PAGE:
You’ve finally made that trip to Japan and you’ve got those stars in your eyes. If you hadn’t noticed, you might not be the only one. Being a foreigner in Japan, especially in the rural areas, you may start to experience the Hollywood effect. When you suddenly feel like a big deal because you look different than everyone else. Well, don’t let it go to your head. After time passes, everyone will be over you. But if you really have your head set on being big in Japan, maybe it’s time to take a look at how to become an actor in Japan. Everybody starts somewhere, but remember, the competition is fierce.
Foreign Talent Agencies
When figuring out how to become an actor in Japan, you will eventually start to wonder where all the auditions are being held. After all, that’s how the process works. Loads of foreigners get packing into a tiny room and wait for their name to be called. It’s an eerie feeling, as everyone looks exactly the same. The commercial wants a skinny blonde-haired male with blue eyes and at least 180cm tall. Get ready to meet some doppelgangers.
But you’re still wondering, wait, how do I find the auditions? Well, nobody is going to come knocking on your door, if that’s what you’re thinking. The production company shooting the commercial, movie, TV show, or music video, whatever it is, they will be reaching out to a number of foreign talent agencies, who will in turn reach out to their registered talent. So that’s step one. Register with a foreign talent agency.
Which Foreign Talent Agencies Reputable?
Now that we’ve established the first step for how to become an actor in Japan is to sign up with a foreign talent agency, it’s time to do a bit of homework first. Before you rush into talent office and sign the dotted line, maybe do a little research first on who exactly it is you are signing up with. Even though a lot of agencies let you sign up via their website and send photos of yourself via email, the best thing you can do is take it slow and learn more about how the system works.
Detecting Smoke and Mirrors
I say that because the system can sometimes be rigged against you. Not in the sense that actor’s are already preselected and auditions are scams. No. That’s all very real. The way payment works is where the real smoke and mirrors lie. As foreign talent in Japan, your agent doesn’t work for you. It’s the other way around. You work for your talent agency. And the production company doesn’t pay you. They send millions of yen over to your talent agency, who in return, will pay you somewhere in the ballpark of 5,000 to 30,000 yen ($50~$300 USD).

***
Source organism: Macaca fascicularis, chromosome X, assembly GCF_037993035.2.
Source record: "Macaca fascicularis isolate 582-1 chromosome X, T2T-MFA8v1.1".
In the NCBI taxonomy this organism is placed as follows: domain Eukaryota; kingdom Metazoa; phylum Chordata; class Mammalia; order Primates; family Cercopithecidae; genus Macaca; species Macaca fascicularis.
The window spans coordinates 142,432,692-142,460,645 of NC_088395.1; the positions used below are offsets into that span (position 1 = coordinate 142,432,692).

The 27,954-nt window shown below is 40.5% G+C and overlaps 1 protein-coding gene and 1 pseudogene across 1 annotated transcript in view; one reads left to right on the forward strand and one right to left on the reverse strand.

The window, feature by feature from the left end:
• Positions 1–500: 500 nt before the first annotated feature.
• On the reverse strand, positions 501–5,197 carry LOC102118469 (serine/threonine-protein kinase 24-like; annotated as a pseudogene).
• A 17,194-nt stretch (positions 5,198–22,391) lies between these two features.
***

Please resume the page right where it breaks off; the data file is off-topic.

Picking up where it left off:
But wait, it gets better. Production companies often pay foreign talent agencies a bonus for every foreigner who shows up to audition. That means the talent agency you work for is going to send as many foreigner to your audition as possible, furthering the odds against you and getting paid for it. On top of that, some talent agencies impose a minimum threshold for getting paid. Until you’ve earned X amount of yen, you don’t get paid. Also some places will not pay you until after X amount of months. So be very careful and find these things out in advance.
Believe in Yourself
When you’re struggling with how to become an actor in Japan, remember that everybody starts somewhere. No role is too small. When I took acting classes with Jane Kelly, who trained at the original Globe Theatre in London, she constantly emphasized this, and I believe it holds true. Focus on building up those credits one role at a time and eventually you will start getting noticed by the bigger production companies. Keep scouting the internet for opportunities, pick a safe agency to work with, and give it your all.
Where Else Can I Find Auditions?
While pursuing how to become an actor in Japan, you’ll have to stay alert and be aware of all the different production companies out there. Do you watch Japanese TV? Which programs are you familiar with? Check their websites for auditions. Some places post a few times a year. Both Nodo Jiman The World and NHK’s Cool Japan are just a few examples of TV shows that do this. So do your homework and search the internet for answers.
What Else Should I Know?
While fluent knowledge of the Japanese language isn’t necessary to be an actor, it sure can’t hurt to be prepared. Also keep in mind that most auditions will be held in major cities. Talent agencies are not going to be reimbursing you for your travel expenses. Something to keep in mind when your commute to Tokyo or Osaka costs $60 one way via shinakansen, and you’re undergoing three rounds of auditions.
Agencies won’t pay for any of your expenses. Not even transportation to shooting. So the reality is, you are paying a lot of money for a very small chance at a shot and making very little in return, if anything at all. If you are doing this for your ego, best put it aside and find a new hobby. But if you have a love for acting, just make sure you go in with both eyes open. If it’s not for you, there are plenty of other dream jobs waiting for you in the land of the rising sun.